Despite the fact that New Zealand is currently experiencing relatively low-interest rates, mortgage stress is something that a number of Kiwi homeowners experience.
Mortgage stress is an issue that can impact any homeowner, regardless of whether they are seasoned investors or first-time homeowners. Managing a home loan is stressful, no matter how big it is or how much experience you have. However, there are strategies you can put in place to minimise the impact it has on your life.
Mortgage stress or ‘home buyer stress’ is a growing concern both here and over the ditch. It generally, refers to the stress that is associated with managing your mortgage repayments.
With the rapid rise in house prices that were felt across the country, especially Auckland, a lot of people jumped onto the property ladder without careful consideration or financial planning. Which has lead to a lot of individuals over-committing themselves and putting upwards of 30% of their income towards their mortgage repayments.
While this may have been manageable at the time, this combined with additional consumer debt and the possibility of rate rises looming, any change in the interest rates could see these people really struggle to manage their finances.
Completely avoiding stressing over your mortgage is probably unavoidable. However, with careful planning, you can manage your stress levels and save your hair colour.
Firstly, when you are buying a house, try to stay within your limits. Don’t stretch yourself for that mansion in Mission Bay when the mortgage repayments will mean you’re struggling to eat for the foreseeable future. Make sure you speak to a trusted adviser or use a mortgage calculator to determine what your upper and lower limits are. Whilst doing this, make sure you factor in any interest rate rises.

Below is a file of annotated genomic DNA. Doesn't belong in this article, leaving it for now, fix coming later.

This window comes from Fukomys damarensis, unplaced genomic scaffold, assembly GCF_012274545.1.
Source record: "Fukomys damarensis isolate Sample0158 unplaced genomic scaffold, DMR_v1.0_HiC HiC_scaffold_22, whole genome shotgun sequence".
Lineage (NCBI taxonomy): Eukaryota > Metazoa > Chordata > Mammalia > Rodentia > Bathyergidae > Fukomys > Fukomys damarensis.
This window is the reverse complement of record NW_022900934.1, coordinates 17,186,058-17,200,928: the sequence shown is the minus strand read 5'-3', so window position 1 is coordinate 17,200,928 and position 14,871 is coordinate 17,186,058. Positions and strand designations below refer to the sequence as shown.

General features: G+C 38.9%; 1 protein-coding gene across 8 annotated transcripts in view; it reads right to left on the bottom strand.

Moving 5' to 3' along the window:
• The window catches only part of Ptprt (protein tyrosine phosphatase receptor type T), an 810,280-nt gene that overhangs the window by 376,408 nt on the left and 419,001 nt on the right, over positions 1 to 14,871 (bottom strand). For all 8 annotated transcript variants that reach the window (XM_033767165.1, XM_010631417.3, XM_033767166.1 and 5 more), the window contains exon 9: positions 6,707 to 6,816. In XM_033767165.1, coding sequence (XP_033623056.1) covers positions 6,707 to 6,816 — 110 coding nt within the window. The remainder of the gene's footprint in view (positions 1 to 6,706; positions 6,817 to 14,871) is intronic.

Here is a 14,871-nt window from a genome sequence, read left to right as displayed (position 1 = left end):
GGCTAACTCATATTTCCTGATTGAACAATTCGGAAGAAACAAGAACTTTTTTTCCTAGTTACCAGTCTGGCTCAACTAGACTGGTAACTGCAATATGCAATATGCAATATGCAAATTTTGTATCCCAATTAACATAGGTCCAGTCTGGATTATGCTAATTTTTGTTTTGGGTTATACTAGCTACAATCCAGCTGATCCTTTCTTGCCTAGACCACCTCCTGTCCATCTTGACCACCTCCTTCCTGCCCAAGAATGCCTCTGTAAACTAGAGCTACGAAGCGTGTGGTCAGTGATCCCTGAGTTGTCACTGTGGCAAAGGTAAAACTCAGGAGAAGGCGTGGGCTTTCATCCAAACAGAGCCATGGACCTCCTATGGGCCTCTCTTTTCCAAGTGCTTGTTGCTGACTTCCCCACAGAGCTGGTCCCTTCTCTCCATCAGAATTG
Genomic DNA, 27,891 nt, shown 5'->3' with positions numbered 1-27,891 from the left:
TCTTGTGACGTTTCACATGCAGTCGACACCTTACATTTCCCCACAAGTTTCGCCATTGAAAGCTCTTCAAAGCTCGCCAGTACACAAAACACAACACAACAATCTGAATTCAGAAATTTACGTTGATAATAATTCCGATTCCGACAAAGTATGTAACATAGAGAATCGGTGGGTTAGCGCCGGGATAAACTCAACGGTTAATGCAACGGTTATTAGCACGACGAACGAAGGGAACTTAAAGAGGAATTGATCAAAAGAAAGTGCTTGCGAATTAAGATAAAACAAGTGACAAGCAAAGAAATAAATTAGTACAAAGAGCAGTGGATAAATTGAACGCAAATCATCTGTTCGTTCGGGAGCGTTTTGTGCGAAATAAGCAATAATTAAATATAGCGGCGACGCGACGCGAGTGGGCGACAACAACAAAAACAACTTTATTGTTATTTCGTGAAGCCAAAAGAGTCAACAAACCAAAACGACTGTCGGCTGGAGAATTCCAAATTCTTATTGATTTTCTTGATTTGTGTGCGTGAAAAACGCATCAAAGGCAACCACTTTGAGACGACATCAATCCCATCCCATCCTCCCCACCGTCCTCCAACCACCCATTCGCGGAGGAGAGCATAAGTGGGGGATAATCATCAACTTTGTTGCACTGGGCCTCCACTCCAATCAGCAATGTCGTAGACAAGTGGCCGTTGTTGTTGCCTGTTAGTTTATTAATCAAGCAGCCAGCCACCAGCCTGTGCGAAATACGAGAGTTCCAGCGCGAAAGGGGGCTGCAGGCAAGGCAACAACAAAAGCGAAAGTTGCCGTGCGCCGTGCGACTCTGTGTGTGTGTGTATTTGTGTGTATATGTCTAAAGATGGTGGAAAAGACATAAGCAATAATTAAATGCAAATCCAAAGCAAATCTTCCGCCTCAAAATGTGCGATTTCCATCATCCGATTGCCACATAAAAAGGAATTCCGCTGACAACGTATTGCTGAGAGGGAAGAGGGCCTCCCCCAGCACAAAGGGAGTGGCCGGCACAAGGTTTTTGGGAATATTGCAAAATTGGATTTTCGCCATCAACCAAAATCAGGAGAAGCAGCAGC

Another avenue, if your home loan allows, is to consider altering your repayment schedule. For example, switching to fortnightly repayments may allow you to become mortgage free earlier than you anticipated.
Or, if the official interest rate drops, instead of dropping your repayment, in the hope of freeing up more cash, a wise choice is to keep your repayments at their current level. Both will help you to become home loan free a lot faster.
It’s wise to ensure you have an emergency fund in place that will allow you to maintain a similar standard of living, should tough times hit. A good idea is to have a safety net of roughly six months that will allow you to live comfortably if you run into financial hardship.
Lastly, try to live within your means. This could mean putting off buying that new sports car or renovation plans for a couple years. Make sure you are able to maintain your current lifestyle, whilst building your saving and shielding yourself from an unexpected interest hike.
Managing your mortgage
If mortgage stress is already affecting you and your family, don’t feel like you have to go at it alone. The first thing you need to do is see your lender or meet with one of our experienced mortgage advisors.
This will provide you with a clear picture of your situation and the steps you can take in order to recover. Whether this is through, creating a new repayment plan, finding you a better rate or even putting your repayments on hold for a month or two.
Once you have a clear plan of attack and understand exactly what you need to do, your next step will be to build a budget. Having a strict budget in place, that outlines what you can afford and what you can’t, will show you the path back to financial health.
Chances are your home loan will be the biggest financial commitment you’ll have and managing it won’t be an easy process. To ensure you don’t stress yourself out due to mismanagement, make sure you don’t put yourself in a position where your repayments may become an issue.
If you are finding it hard to manage your repayment or would like help avoiding these issues, don’t hesitate to contact us today! Our experienced and friendly team of advisers will be able to help you manage your repayments and find you the best options for your situation.
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